Alicia Graf Mack teaching at the Juilliard Summer Dance Intensive (Rachel Papo, courtesy Juilliard Summer Dance Intensive)

Dancers, Here's Why You Should Consider Collegiate Summer Intensives

If you're a high school dancer looking at your summer as the chance to do some serious college prep (and no, we're not talking about another SAT study course), a collegiate summer intensive could be a great option. Dance Spirit spoke to some expert educators about why a summer program offered by a college or conservatory might be the right choice for you.

Get a Taste of College Life

If you're planning on attending a dance program in college, attending a collegiate summer intensive can give you a good idea of what that might look and feel like.

"It can be extremely beneficial for students who are considering applying to conservatory-style programs, because our schedule during the summer mimics our schedule during the year," says Alicia Graf Mack, director of the dance division at the Juilliard School. "The program gives a great sense of what the life of a college dancer would be day-to-day."

Especially if you're used to only dancing after school and on the weekends, a collegiate summer program can give you a sense of the intensity of a college dance schedule—and what it's like to go home to a dorm afterwards.

"This would be the best way to 'audition' us," says Graf Mack.

Juilliard School faculty member Jeff Edwards teaching ballet at the Summer Dance Intensive (Rachel Papo, courtesy Juilliard Summer Dance Intensive)

Is This School Right for You?

With the stress of college dance auditions looming, it's easy to focus on whether or not you'll be accepted to your dream program. But it's also important to also think about whether or not the program is the right fit for you. Attending a collegiate summer intensive can help you figure that out.

"You get a taste of what it would be like to go to that school," says Ellen Rosa-Taylor, who serves as the chair of the dance department at Idyllwild Arts Academy, a performing arts high school in California. She recommends paying attention to the specifics of the program: what styles of dance you would be studying, what the dorms are like, whether or not you like the faculty, what the studios and other facilities are like.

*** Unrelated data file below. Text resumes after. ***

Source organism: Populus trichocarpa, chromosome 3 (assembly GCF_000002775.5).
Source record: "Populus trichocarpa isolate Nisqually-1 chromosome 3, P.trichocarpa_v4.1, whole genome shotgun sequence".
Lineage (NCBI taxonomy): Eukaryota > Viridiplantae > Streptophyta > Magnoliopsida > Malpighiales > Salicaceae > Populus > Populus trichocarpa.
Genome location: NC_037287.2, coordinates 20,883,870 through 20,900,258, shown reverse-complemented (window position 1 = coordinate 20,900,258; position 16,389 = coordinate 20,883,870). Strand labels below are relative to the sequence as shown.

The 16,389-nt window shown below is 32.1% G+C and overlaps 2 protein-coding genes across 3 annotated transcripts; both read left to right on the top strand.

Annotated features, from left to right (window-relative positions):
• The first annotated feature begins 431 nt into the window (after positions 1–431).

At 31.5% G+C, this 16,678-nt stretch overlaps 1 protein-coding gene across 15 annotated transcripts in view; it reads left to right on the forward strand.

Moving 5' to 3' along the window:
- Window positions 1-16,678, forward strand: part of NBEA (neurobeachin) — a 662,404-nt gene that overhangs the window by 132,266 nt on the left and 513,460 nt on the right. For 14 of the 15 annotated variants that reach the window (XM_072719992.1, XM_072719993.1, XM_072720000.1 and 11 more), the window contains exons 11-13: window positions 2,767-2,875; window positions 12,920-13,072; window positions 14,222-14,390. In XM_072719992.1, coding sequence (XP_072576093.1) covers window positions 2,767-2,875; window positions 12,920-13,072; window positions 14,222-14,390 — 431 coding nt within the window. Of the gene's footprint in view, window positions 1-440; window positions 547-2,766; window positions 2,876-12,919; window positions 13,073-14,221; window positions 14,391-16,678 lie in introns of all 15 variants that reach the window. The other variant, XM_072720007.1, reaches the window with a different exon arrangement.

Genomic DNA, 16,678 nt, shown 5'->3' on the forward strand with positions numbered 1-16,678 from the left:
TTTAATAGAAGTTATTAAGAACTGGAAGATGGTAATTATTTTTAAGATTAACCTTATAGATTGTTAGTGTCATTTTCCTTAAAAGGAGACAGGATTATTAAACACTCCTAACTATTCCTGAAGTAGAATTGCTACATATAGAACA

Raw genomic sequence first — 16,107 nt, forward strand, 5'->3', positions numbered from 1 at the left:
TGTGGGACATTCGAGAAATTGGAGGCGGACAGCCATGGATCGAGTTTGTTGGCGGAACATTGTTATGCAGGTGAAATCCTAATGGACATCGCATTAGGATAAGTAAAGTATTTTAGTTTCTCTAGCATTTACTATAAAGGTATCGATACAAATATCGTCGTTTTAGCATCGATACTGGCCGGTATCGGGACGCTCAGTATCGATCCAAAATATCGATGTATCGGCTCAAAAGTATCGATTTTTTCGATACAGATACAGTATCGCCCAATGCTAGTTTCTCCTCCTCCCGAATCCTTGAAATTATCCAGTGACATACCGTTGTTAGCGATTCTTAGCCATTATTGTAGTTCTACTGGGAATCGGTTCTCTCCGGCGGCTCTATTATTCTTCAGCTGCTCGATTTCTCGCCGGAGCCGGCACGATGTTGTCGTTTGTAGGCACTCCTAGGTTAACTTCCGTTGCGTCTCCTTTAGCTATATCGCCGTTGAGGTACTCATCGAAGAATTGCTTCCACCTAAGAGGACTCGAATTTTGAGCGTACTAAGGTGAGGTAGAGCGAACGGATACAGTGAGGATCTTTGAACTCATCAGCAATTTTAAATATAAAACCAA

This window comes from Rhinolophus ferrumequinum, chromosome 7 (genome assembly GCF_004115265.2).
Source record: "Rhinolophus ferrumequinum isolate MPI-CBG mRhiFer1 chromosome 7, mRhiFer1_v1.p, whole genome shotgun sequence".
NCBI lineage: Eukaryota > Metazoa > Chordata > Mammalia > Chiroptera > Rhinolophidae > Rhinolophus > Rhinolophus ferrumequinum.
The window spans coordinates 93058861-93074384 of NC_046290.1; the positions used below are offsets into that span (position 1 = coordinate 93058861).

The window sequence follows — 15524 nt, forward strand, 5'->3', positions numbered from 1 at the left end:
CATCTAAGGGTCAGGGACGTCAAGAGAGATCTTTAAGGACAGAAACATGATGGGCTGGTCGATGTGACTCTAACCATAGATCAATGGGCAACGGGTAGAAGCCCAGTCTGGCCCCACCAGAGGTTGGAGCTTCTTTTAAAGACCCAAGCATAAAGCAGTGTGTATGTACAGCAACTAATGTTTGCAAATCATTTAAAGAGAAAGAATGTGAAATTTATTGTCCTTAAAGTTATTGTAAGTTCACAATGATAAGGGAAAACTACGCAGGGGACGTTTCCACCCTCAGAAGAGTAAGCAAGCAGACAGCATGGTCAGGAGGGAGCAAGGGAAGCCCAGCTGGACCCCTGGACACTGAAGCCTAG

Collegiate summer intensives can serve as an in-depth college visit. Instead of only visiting for a day and receiving a precooked tour, you'll get to see what life is really like on campus. Plus, you won't have to use up on of your precious "college visit" excused absences.

Get Familiar With Faculty

While attending a summer program at a college doesn't guarantee your acceptance to the school's dance program, it might help you feel more comfortable going into the audition.

"A student who has had experience with our faculty and our classes would be able to approach an audition with more confidence than someone who's never been a part of the Juilliard community," says Graf Mack. "I think that sense of familiarity does help to free the dancer, especially in an audition setting."

Plus, the faculty will be more familiar with you—your work ethic, your focus, and your unfailing tendency to get to class half an hour early to warm up.

"If you're just a number in an audition, it's harder for colleges to make a decision," says Rosa-Taylor. "They see so many students. If you have that extra personal connection with them, they're going to remember you."

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A Letter from the Editor in Chief

Hi, dance friends. It is a strange time to be a person in the world, and an especially strange time to be a dancer. As the dance community faces the coronavirus crisis, a lot of you are coping with closed studios, canceled performances and competitions, and a general sense of anxiety about how your world will look going forward.

Yes, dancers are super resilient, and there's been a lot of inspiring community-building happening. #LivingRoomDances and Instagram dance parties and virtual ballet classes with the pros are wonderful. Dance can, and should, be a bright spot in the darkness. But that weird, empty feeling you have? It might be grief. The loss of the certainty of daily class, the loss of the promise of that big end-of-year performance—that's real. The dance studio has always been a safe place; it's especially hard not to have that outlet now, when you need it most.

We're here for you. We—and our friends at Dance Magazine, Pointe, Dance Teacher, The Dance Edit, and Dance Business Weekly—are doing our best to document the hurdles facing the dance industry, and to advocate for dancers in need. We're developing more online content that will help you maintain and improve your technique while you're at home, and process the mental and emotional fallout of all this upheaval. (You can keep up with the latest stories here.) And we're still making our print magazine. We have issues planned and shot, full of great dance stories and beautiful photos. We're not going anywhere.

We want to hear from you. Talk to us. Or dance to us. Or both. We won't stop moving, and you shouldn't, either.


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